Do not reject the premise of the question.
Do not have a passive role in the situation.
Do not give a one-sentence answer.
Do not overly describe the scenario and miss the action.
Risk Manager Interview Question & Answers
What are your weaknesses?
“I have never worked with <insert tool or software> before and I see that it plays an integral role in your organisation. I have worked with <insert other tool> before and from what I hear it lacks a number of features present in <tool>. I look forward to the opportunity to use this new tool as I hear great things about it, I have also found a crash course online that I would look to take to get up to speed as quickly as possible…should I be offered the job”
How Do You Assess And Monitor Risk Within A Project?
“Managing risk is one of the most important tasks that is undertaken by a Project Manager (with assistance from a good Risk Manager). It is crucial to success that risks are appropriately identified, assessed and monitored throughout the project lifecycle.
In order to achieve this one of the first project artefacts that I advise PMs to create when forming a new project is the RAID log. Within this log they should record all potential risks to the project (as identified by the project team and stakeholders).
Within the log, risks are assessed as to the likelihood and severity and an appropriate plan is put in place, usually looking to reduce or eliminate the risk or to mitigate the impacts should the risk crystallise.
Within the log should be a date for review. When this date comes around the item is re-examined to determine if all the underlying logic still holds true.
I have found that the on-going monitoring of the risks is the most difficult to get people engaged with. It is easy to explain the need for the initial session but slightly more persuading is needed to get people involved in continually updating the risks.“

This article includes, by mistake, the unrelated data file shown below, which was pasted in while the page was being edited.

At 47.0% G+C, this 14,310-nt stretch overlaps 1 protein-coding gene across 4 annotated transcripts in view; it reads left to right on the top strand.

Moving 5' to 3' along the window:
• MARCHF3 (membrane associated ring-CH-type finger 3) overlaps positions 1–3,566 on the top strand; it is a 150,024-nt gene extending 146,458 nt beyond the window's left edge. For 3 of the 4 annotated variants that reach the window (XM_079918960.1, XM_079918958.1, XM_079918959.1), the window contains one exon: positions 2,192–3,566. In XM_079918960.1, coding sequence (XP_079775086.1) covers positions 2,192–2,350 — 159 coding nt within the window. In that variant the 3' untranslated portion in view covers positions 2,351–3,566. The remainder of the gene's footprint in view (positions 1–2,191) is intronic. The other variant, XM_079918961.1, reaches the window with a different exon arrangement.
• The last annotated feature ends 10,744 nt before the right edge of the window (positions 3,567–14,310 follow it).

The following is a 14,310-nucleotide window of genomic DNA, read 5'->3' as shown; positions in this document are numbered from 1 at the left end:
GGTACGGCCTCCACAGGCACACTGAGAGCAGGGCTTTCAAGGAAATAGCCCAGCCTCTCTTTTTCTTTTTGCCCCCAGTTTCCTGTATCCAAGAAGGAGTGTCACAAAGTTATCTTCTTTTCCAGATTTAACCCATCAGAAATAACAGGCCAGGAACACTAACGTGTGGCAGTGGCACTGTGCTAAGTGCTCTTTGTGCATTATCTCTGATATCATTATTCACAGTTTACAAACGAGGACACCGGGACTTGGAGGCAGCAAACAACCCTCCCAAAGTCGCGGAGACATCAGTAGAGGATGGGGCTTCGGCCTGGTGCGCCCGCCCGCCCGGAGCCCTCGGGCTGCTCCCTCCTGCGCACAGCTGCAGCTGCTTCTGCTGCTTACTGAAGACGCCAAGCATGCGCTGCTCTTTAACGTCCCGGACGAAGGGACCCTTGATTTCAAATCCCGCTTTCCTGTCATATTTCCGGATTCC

Can you provide an example that demonstrates your attention to detail?
How do you deal with employees who prove difficult to work with?
How do you stay up-to-date on the best practices of risk management?
Can you describe the most problematic situation you have dealt with?
What experience do you have writing and presenting risk assessment reports?
Discuss you experience in presenting risk assessments and reports
What is the role of risk management in an organisation? How do you go about advocating for risk management?
How do you operate under pressure? Describe your most stressful project and how you managed it.
Have risk recommendations ever brought you into conflict with a stakeholder or department’s goals?
How Do You Mitigate Risk?
How Can You Perform Risk Identification?
Briefly Explain The Process Of Risk Management
How Can You Communicate Risks Effectively To Stakeholders?
Explain The Meaning Of Risk Breakdown Structure?
What Are The Types Of Project Risks?
What Is Risk Probability And Risk Impact?
Who Performs A Risk Assessment?
Describe The Daily Routine Of Risk Managers?
How do you convince people to take risk management more seriously? Can you share an example of where you have done so?
Tell me about a time when you had to source information from multiple people or locations. How did you make a determination about what information was relevant?
Tell me about the risk process you use in your current/previous role. What have you learned and how would you improve the process?
Can you share an example of a situation you have been in where you have had to recommend implementing contingency plans or risk management measures that you knew would be unpopular?
What experience do you have with risk modelling?
Give me an example of a time where you had to make a decision alone. What was the outcome?
Tell me about a recent experience where you were under pressure. How did you manage the stress you were under to ensure an effective result?
What do you think are the top risks affecting our business/industry at the moment? What will they be in five years?
Do you have any questions for us?10 Questions To Ask At The End Of An Interview (And 6 That You Shouldn’t!)